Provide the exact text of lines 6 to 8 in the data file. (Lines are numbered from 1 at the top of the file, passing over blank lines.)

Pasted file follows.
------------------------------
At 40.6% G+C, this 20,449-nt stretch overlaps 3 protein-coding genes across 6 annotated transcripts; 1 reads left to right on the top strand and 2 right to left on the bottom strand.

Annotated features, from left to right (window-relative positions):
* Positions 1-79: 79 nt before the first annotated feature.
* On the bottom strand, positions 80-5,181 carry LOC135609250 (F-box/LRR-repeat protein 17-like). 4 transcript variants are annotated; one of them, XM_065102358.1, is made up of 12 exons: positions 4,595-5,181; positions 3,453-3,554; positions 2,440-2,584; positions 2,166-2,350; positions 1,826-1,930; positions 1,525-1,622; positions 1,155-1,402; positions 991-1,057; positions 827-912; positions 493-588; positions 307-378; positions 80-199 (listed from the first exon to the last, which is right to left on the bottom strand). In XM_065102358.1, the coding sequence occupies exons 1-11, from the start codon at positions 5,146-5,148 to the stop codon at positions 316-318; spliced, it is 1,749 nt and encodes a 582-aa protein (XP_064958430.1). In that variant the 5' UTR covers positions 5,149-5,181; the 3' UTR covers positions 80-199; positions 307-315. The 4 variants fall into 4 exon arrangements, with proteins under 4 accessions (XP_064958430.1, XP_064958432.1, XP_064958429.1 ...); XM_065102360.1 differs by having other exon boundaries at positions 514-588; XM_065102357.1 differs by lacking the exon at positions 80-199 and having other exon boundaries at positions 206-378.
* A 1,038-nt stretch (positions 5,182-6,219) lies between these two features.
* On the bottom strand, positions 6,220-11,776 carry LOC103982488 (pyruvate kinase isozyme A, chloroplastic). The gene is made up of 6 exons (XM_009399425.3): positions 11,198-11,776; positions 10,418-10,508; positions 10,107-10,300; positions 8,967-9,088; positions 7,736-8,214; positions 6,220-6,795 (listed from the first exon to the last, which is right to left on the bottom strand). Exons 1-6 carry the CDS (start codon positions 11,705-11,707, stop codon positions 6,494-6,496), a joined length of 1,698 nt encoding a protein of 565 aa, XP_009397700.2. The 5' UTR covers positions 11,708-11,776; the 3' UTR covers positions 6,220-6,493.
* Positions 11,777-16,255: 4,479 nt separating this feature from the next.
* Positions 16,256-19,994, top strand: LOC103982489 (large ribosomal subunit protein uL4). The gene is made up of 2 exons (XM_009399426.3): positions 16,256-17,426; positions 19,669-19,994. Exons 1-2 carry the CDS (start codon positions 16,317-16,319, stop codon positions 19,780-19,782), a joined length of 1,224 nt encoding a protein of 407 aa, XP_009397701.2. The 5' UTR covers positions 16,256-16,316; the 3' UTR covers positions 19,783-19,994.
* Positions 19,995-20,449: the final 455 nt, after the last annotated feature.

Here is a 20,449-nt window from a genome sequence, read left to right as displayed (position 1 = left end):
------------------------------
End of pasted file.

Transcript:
* On the bottom strand, positions 6,220-11,776 carry LOC103982488 (pyruvate kinase isozyme A, chloroplastic). The gene is made up of 6 exons (XM_009399425.3): positions 11,198-11,776; positions 10,418-10,508; positions 10,107-10,300; positions 8,967-9,088; positions 7,736-8,214; positions 6,220-6,795 (listed from the first exon to the last, which is right to left on the bottom strand). Exons 1-6 carry the CDS (start codon positions 11,705-11,707, stop codon positions 6,494-6,496), a joined length of 1,698 nt encoding a protein of 565 aa, XP_009397700.2. The 5' UTR covers positions 11,708-11,776; the 3' UTR covers positions 6,220-6,493.
* Positions 11,777-16,255: 4,479 nt separating this feature from the next.
* Positions 16,256-19,994, top strand: LOC103982489 (large ribosomal subunit protein uL4). The gene is made up of 2 exons (XM_009399426.3): positions 16,256-17,426; positions 19,669-19,994. Exons 1-2 carry the CDS (start codon positions 16,317-16,319, stop codon positions 19,780-19,782), a joined length of 1,224 nt encoding a protein of 407 aa, XP_009397701.2. The 5' UTR covers positions 16,256-16,316; the 3' UTR covers positions 19,783-19,994.